All yachts delivered by PYD have to comply with a minimum equipment checklist and there are rigorous preparation and report procedures before and after a delivery. These can be particularly beneficial for the owner of an older, second-hand yacht, which will be subjected to a skipper’s delivery condition report covering everything from deck and topsides, spars and rigging – mast inspections are mandatory before and after delivery – to accommodation, bilges, tanks and skin fittings, safety equipment and the sail wardrobe. Anything untoward will be noted and given a rating (0-3), indicating whether something is either not on board, requires attention before the vessel puts to sea or is in good working order. It’s a valuable assessment for any yacht.

Skippers photograph much of the yacht before delivery and in some cases this has been invaluable when determining the cause of a gear failure later. For example, one yacht had a forestay failure during a delivery and PYD had a pre-delivery photograph to reveal that the cause was an almost imperceptible hairline stress fracture in a toggle at the top of the rig.

Accommodation surfaces are protected using pipe lagging and bubblewrap on timber surfaces, especially on doors and narrow passageways where harness buckles might come into contact with furniture.

Matthews is also keen to emphasise that it is entirely up to skippers to make judgments about whether to embark on a passage if, for instance, the weather is threatening: “We make a point of not forcing skippers to keep rigidly to a timetable if it means they are risking leaving in bad weather.” He adds that the budgeted delivery time is the total period within which the delivery could reasonably be expected to be completed, allowing some margin for delay.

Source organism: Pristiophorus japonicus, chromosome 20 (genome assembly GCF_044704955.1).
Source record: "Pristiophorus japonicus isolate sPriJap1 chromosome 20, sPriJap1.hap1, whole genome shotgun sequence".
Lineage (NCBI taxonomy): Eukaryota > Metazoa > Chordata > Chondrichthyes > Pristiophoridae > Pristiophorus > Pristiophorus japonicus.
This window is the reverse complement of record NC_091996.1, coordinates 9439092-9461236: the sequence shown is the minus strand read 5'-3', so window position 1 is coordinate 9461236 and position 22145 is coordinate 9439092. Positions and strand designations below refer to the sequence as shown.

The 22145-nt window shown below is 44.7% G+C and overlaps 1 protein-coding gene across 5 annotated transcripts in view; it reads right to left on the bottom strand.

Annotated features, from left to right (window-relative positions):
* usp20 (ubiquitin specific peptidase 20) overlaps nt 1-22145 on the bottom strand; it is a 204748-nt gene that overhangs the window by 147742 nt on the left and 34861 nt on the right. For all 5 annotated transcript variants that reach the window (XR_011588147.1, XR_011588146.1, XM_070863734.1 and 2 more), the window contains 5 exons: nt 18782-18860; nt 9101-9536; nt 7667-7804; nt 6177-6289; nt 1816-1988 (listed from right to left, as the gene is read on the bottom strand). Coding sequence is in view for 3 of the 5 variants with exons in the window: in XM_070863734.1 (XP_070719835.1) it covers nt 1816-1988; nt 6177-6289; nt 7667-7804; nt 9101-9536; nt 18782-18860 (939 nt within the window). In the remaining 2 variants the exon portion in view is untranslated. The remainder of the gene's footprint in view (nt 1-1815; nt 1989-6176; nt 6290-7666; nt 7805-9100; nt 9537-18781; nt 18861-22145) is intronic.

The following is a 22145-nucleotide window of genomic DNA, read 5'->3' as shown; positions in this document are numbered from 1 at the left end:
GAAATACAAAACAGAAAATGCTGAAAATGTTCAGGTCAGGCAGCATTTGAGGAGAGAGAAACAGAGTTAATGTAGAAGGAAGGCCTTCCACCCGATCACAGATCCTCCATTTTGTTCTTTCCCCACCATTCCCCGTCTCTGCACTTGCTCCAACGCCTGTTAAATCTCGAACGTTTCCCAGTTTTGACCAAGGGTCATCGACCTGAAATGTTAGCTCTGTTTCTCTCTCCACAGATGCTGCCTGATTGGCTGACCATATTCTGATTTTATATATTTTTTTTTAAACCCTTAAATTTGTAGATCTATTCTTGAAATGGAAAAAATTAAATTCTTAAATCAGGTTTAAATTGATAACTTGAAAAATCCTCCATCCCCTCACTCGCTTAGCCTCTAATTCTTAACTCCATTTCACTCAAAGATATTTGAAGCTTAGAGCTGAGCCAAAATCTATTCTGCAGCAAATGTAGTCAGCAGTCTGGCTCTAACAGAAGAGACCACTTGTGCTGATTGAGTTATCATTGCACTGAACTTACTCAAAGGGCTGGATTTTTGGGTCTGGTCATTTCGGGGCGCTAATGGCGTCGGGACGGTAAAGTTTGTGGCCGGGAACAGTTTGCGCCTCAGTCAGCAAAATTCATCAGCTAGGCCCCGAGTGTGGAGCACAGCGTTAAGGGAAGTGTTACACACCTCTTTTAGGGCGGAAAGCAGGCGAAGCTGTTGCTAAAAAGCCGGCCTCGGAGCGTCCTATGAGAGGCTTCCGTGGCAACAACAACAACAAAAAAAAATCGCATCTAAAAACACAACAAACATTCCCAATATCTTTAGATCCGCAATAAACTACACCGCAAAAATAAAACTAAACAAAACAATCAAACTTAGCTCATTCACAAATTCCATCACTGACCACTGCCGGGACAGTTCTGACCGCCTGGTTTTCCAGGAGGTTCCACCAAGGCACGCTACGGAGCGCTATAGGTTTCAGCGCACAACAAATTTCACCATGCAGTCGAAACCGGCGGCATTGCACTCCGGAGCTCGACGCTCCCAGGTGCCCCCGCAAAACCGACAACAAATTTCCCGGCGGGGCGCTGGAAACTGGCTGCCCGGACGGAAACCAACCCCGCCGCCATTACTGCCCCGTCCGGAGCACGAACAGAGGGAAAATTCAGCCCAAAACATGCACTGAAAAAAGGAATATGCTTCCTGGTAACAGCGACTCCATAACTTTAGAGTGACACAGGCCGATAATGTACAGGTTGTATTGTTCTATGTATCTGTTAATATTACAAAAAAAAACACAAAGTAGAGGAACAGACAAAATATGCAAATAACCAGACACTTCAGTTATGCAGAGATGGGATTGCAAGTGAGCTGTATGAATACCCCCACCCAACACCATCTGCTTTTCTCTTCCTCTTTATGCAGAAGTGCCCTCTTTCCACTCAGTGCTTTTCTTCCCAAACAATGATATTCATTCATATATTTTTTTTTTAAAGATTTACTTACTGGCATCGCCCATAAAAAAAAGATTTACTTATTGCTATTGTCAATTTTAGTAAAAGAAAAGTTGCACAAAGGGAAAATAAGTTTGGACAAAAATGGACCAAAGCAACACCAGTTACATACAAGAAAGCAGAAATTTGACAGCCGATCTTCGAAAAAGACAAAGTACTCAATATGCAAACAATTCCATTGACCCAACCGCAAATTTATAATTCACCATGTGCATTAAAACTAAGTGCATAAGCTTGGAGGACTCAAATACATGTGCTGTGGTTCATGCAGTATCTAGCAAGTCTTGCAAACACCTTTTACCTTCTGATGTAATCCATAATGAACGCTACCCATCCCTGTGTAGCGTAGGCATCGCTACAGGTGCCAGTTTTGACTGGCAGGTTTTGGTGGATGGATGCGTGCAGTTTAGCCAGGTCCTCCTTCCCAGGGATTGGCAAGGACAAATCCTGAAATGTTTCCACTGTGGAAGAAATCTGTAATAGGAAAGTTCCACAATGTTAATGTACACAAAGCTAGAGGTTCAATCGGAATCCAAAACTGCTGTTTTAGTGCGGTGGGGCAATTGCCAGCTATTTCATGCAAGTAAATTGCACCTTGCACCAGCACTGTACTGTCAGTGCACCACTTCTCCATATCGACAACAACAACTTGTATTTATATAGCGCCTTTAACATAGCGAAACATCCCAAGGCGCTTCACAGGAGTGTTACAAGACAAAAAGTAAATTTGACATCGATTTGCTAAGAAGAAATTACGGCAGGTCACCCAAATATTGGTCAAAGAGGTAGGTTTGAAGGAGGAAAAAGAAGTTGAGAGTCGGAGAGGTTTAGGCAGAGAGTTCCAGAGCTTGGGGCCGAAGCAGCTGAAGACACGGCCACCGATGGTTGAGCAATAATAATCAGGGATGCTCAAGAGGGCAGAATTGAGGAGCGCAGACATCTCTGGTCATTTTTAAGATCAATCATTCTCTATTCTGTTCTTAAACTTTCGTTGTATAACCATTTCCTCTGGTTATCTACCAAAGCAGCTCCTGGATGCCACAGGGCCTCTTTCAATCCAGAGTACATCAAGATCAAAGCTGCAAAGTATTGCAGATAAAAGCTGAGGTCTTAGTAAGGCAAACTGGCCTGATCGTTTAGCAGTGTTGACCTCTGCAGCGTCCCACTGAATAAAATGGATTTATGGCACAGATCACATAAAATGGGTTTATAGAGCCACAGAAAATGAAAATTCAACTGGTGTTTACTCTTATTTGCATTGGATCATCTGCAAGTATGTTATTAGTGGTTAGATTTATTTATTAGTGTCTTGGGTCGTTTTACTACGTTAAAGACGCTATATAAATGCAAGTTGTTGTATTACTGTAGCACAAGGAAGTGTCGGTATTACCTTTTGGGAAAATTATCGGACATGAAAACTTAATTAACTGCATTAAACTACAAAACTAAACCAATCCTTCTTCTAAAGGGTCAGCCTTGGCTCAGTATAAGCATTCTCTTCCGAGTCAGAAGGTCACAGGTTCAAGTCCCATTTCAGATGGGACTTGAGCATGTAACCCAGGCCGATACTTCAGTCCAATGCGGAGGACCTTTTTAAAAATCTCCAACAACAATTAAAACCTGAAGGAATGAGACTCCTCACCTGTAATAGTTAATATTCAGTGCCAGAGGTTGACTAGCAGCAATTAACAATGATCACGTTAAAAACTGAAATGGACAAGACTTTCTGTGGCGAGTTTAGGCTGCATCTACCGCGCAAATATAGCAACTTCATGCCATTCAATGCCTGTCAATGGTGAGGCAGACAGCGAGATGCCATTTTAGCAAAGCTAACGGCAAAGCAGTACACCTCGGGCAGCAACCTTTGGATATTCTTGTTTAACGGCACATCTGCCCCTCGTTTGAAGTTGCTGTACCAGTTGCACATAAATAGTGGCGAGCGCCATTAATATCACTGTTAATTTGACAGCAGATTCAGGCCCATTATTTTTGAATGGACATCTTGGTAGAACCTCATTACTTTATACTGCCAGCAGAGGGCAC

How does it work?

For a start, all clients need to provide basic information about the yacht as well as about keyholder details, the delivery and contacts, and all yachts must have a minimum safety and equipment checklist.

A common issue is that owners overlook service periods, so that gear such as a liferaft which is in-service at the time of a yacht’s departure will become out of service during the delivery. Matthews adds that engine spares and correct tools are also often found wanting and that some clients do not understand the need for correct insurance.

On all deliveries PYD supply a minimum of three crew or four for transocean passages. Skippers and the first mate will always hold an RYA/MCA Yachtmaster certificate and deckhands must hold either a Yachtmaster Coastal certificate as a minimum or have equivalent experience.


Clients must inform their insurance company that PYD is to deliver a boat on their behalf. An endorsement to this effect must be issued or confirmation received, so that the cover owners have for the hull and third-party insurance is extended to the delivery skipper and the crew for the duration of the passage. No delivery can start without an endorsement. All PYD skippers are covered worldwide for professional skippers’ liability insurance.

What it costs

Mark Matthews says that the approximate cost of taking a 45ft yacht from, say, the Solent might be: £4,500 into the Mediterranean; £3,450 to Gibraltar; or £1,500 to Troon in Scotland. The price to deliver a 43-footer across the Atlantic from St Martin to Southampton would be around £10,500.


This is an extract from a feature in Yachting World June 2014 issue